The move comes after driverless taxis have caused mayhem on the city’s streets.
San Francisco city officials have sent letters to the California Public Utilities Commission (CPUC) asking to slow or halt the expansion of robotaxi services in the city. NBC News reports that San Francisco Transportation Authority (SFTA) officials wrote that uncontrolled deployment would be “unreasonable” in light of recent safety incidents in which vehicles blocked traffic and interfered with emergency vehicles.
Alphabet’s Waymo and General Motors’s Cruise both operate fully driverless services in the city. In this case, “fully” driverless means that there is no human backup for the vehicles.
Cruise was originally approved to operate robotaxis, but only in certain parts of the city by the bay, and only between 10 p.m. and 6 a.m. Since then, the company has also been approved for daytime rides in the city, but it still needs authorization from the California Public Utilities Commission to extend the hours of its commercial service.
Waymo originally offered fully autonomous taxis in Phoenix, Arizona but expanded their program to San Francisco in 2021. Cruise and Waymo are currently racing to see who will be the first to offer 24-hour robotaxi services in the tech-loving City by the Bay.
A push for “incremental” expansions of the program
“A series of limited deployments with incremental expansions — rather than unlimited authorizations — offer the best path toward public confidence in driving automation and industry success in San Francisco and beyond,” the letter reads.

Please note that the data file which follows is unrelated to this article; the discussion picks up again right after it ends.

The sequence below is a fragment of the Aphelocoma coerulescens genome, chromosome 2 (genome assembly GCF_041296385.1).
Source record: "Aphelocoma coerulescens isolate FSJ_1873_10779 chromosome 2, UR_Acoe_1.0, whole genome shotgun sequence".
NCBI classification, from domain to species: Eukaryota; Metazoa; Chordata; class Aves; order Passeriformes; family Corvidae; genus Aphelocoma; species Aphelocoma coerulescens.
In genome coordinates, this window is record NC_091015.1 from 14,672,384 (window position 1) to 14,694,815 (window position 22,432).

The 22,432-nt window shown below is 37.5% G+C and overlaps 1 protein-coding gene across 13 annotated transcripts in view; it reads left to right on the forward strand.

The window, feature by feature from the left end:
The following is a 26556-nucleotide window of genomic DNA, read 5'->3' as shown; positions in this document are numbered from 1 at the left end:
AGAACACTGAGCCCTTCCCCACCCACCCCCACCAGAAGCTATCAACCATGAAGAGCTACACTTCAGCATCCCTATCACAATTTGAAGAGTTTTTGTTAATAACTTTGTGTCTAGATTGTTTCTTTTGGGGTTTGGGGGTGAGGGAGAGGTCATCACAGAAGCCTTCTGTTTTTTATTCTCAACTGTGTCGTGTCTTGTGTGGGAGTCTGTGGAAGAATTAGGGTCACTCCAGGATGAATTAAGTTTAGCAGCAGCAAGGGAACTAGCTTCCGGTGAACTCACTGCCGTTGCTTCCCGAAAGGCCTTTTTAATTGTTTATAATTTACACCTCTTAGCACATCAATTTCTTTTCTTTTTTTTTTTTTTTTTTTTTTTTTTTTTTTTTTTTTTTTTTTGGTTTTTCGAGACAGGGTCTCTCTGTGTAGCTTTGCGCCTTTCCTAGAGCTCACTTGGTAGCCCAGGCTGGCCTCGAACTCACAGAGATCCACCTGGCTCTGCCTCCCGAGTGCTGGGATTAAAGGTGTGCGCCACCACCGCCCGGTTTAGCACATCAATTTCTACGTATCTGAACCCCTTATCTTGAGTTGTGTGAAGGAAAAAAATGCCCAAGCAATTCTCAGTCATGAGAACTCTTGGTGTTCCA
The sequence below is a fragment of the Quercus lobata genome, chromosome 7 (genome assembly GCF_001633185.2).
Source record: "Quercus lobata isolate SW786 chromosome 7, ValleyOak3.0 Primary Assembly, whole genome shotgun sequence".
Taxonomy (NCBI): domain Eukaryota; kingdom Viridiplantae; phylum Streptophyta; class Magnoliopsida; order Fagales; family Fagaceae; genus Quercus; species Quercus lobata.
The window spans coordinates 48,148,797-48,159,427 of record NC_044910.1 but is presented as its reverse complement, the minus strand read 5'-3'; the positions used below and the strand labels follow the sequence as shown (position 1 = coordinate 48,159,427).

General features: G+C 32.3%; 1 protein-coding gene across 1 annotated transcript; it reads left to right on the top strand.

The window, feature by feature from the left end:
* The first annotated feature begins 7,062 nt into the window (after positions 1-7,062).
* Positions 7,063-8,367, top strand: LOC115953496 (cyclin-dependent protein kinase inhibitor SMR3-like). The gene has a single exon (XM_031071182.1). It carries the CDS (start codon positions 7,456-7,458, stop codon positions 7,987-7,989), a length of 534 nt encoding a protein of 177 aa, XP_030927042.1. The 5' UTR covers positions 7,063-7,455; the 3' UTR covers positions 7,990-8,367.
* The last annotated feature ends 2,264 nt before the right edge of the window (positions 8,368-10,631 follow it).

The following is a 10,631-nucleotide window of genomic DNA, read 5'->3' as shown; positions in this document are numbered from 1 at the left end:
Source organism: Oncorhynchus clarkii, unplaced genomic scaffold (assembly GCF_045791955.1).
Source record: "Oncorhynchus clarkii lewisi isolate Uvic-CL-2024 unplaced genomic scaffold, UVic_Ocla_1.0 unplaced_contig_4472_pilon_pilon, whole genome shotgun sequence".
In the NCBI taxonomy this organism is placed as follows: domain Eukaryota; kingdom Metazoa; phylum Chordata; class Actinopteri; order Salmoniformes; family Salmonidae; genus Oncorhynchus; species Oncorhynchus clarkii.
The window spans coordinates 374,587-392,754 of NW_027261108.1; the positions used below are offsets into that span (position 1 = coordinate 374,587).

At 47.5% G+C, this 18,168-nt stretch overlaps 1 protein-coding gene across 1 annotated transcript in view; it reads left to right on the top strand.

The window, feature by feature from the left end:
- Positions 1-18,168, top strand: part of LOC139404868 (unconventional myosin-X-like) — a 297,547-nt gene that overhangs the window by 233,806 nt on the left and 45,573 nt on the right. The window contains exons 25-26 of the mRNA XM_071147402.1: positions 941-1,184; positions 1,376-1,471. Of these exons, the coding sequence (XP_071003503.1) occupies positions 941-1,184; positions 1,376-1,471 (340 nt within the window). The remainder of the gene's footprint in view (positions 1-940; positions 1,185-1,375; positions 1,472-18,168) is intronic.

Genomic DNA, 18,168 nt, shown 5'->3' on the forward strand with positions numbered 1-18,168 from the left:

Robotaxis operated by Cruise and Waymo haven’t caused any fatal accidents on San Francisco streets, but there have been repeated incidents of driverless vehicles stopping in the middle of the road for no reason, causing rear-end collisions by braking abruptly, interfering with firefighting, and being a general menace to traffic in the city.
The SFTA letter continues: “While the Commission should consider each of these advice letters on their own merits, it should also be mindful of the cumulative effects on the city’s transportation network if these problems in Cruise operations continue and are replicated by similar problems from Waymo”.
“We urge the Commission to understand recent road and transit blockages as a message to proceed with caution and to continue its incremental approach to approving driverless [robotaxi] expansion”, SFTA said.